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Hoffmann, R. A wiki for the life sciences where authorship matters. Nature Genetics (2008)

Comparative penetration of selected fluoroquinolones into respiratory tract fluids and tissues.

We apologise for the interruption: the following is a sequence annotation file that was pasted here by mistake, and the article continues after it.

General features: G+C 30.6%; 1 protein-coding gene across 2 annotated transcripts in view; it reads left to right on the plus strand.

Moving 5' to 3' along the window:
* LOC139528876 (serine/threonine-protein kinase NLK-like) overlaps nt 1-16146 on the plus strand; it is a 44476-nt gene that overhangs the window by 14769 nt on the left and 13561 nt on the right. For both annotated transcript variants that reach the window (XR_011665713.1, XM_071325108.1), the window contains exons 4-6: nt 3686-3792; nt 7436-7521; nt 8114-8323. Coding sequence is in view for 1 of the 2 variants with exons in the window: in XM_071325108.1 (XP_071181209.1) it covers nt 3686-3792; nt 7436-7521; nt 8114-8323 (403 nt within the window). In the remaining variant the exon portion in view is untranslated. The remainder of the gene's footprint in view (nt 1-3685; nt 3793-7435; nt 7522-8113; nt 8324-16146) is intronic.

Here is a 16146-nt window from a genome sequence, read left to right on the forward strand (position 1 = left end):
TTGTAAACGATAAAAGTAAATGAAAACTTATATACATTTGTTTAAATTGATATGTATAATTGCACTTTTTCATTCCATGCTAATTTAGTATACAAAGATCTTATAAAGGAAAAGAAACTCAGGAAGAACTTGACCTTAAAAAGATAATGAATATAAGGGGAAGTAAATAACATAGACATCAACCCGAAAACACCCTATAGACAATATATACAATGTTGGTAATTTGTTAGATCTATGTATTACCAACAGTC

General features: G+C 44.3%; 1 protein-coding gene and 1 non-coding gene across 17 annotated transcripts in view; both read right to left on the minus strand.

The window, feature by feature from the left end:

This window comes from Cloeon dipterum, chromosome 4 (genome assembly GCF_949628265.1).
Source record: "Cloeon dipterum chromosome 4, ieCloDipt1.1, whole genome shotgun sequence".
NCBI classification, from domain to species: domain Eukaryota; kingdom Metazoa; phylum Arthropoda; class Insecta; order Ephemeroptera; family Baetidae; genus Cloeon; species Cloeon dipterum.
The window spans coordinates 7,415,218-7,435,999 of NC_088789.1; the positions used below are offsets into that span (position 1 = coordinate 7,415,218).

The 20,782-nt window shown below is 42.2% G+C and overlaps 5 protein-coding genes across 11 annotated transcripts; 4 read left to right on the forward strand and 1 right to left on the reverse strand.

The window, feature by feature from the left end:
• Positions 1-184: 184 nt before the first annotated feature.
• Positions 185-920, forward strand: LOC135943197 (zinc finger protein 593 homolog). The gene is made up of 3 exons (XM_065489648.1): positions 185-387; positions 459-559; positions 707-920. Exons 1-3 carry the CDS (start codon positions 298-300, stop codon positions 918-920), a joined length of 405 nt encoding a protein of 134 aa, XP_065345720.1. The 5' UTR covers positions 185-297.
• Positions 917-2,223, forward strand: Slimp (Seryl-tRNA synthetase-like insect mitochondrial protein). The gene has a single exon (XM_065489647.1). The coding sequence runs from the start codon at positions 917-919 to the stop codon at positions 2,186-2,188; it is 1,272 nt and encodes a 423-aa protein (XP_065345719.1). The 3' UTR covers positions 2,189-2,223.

Sputum samples are easy to obtain; however, their use in therapeutic decision making is not without problems. Today, with the availability of more sophisticated endoscopic procedures, it is possible to determine antimicrobial concentrations at various sites within the respiratory tract. Fiber-optic bronchoscopy makes it possible to obtain samples of bronchial mucosa, bronchial epithelial lining fluid (ELF), and alveolar macrophages (AMs). Antimicrobial concentration measurements from the bronchial mucosa, ELF, and AM may be better predictors of successful antimicrobial therapy than sputum samples. In general, fluoroquinolones penetrate well into lung tissue, including bronchial mucosa, ELF, and AM, resulting in concentrations higher than corresponding serum levels. Temafloxacin, a new fluoroquinolone, attains high bronchial concentrations that are well above the 90% minimal inhibitory concentration (MIC90) for many of the common respiratory pathogens, including Streptococcus pneumoniae (MIC90 = 0.5 micrograms/mL). Early clinical trials confirm the clinical efficacy and safety of temafloxacin in the treatment of many common respiratory tract infections. The penetration of temafloxacin into the bronchial mucosa, AM, and ELF along with its antimicrobial spectrum supports the use of temafloxacin against common respiratory pathogens, including S. pneumoniae.[1]


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